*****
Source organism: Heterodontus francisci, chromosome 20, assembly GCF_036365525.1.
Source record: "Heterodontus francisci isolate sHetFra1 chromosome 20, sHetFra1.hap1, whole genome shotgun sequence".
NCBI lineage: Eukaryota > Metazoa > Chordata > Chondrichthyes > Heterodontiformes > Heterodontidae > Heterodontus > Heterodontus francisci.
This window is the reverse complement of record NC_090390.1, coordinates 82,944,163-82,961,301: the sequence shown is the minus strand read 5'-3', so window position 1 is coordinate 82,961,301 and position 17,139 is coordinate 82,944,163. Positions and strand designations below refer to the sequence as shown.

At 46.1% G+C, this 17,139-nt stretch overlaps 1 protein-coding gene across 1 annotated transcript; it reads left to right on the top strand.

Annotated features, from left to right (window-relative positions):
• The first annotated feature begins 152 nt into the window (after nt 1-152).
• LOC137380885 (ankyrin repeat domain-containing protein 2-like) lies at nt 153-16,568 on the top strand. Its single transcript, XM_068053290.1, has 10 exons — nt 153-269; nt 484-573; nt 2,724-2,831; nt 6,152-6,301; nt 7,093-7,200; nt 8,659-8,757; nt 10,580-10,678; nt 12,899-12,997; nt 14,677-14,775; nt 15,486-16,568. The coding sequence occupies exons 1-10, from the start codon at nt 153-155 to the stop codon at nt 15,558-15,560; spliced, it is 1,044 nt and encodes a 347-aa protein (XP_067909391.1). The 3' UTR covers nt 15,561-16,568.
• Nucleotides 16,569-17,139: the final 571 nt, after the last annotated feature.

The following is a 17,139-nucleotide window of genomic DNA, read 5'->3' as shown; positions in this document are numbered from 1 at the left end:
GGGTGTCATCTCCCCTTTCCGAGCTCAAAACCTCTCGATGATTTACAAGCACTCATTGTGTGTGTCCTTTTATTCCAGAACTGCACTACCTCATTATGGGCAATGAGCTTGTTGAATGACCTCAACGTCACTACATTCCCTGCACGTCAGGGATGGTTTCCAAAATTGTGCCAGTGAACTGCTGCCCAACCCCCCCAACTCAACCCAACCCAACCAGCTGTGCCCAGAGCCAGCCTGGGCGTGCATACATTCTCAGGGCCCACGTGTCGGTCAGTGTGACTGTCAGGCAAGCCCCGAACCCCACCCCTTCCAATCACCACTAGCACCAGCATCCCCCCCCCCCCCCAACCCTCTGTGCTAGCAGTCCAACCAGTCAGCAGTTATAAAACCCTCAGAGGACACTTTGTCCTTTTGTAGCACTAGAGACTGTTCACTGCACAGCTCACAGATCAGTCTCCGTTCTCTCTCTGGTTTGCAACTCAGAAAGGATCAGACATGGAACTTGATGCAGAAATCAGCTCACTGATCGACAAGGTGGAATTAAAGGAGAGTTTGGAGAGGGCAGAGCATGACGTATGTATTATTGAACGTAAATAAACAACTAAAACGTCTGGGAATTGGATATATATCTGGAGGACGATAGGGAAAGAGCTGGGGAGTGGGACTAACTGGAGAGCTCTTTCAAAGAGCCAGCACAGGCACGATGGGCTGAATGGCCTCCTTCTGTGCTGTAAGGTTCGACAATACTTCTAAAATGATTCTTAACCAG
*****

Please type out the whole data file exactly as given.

Source organism: Heterodontus francisci, chromosome 20, assembly GCF_036365525.1.
Source record: "Heterodontus francisci isolate sHetFra1 chromosome 20, sHetFra1.hap1, whole genome shotgun sequence".
NCBI lineage: Eukaryota > Metazoa > Chordata > Chondrichthyes > Heterodontiformes > Heterodontidae > Heterodontus > Heterodontus francisci.
This window is the reverse complement of record NC_090390.1, coordinates 82,944,163-82,961,301: the sequence shown is the minus strand read 5'-3', so window position 1 is coordinate 82,961,301 and position 17,139 is coordinate 82,944,163. Positions and strand designations below refer to the sequence as shown.

At 46.1% G+C, this 17,139-nt stretch overlaps 1 protein-coding gene across 1 annotated transcript; it reads left to right on the top strand.

Annotated features, from left to right (window-relative positions):
• The first annotated feature begins 152 nt into the window (after nt 1-152).
• LOC137380885 (ankyrin repeat domain-containing protein 2-like) lies at nt 153-16,568 on the top strand. Its single transcript, XM_068053290.1, has 10 exons — nt 153-269; nt 484-573; nt 2,724-2,831; nt 6,152-6,301; nt 7,093-7,200; nt 8,659-8,757; nt 10,580-10,678; nt 12,899-12,997; nt 14,677-14,775; nt 15,486-16,568. The coding sequence occupies exons 1-10, from the start codon at nt 153-155 to the stop codon at nt 15,558-15,560; spliced, it is 1,044 nt and encodes a 347-aa protein (XP_067909391.1). The 3' UTR covers nt 15,561-16,568.
• Nucleotides 16,569-17,139: the final 571 nt, after the last annotated feature.

The following is a 17,139-nucleotide window of genomic DNA, read 5'->3' as shown; positions in this document are numbered from 1 at the left end:
GGGTGTCATCTCCCCTTTCCGAGCTCAAAACCTCTCGATGATTTACAAGCACTCATTGTGTGTGTCCTTTTATTCCAGAACTGCACTACCTCATTATGGGCAATGAGCTTGTTGAATGACCTCAACGTCACTACATTCCCTGCACGTCAGGGATGGTTTCCAAAATTGTGCCAGTGAACTGCTGCCCAACCCCCCCAACTCAACCCAACCCAACCAGCTGTGCCCAGAGCCAGCCTGGGCGTGCATACATTCTCAGGGCCCACGTGTCGGTCAGTGTGACTGTCAGGCAAGCCCCGAACCCCACCCCTTCCAATCACCACTAGCACCAGCATCCCCCCCCCCCCCCAACCCTCTGTGCTAGCAGTCCAACCAGTCAGCAGTTATAAAACCCTCAGAGGACACTTTGTCCTTTTGTAGCACTAGAGACTGTTCACTGCACAGCTCACAGATCAGTCTCCGTTCTCTCTCTGGTTTGCAACTCAGAAAGGATCAGACATGGAACTTGATGCAGAAATCAGCTCACTGATCGACAAGGTGGAATTAAAGGAGAGTTTGGAGAGGGCAGAGCATGACGTATGTATTATTGAACGTAAATAAACAACTAAAACGTCTGGGAATTGGATATATATCTGGAGGACGATAGGGAAAGAGCTGGGGAGTGGGACTAACTGGAGAGCTCTTTCAAAGAGCCAGCACAGGCACGATGGGCTGAATGGCCTCCTTCTGTGCTGTAAGGTTCGACAATACTTCTAAAATGATTCTTAACCAG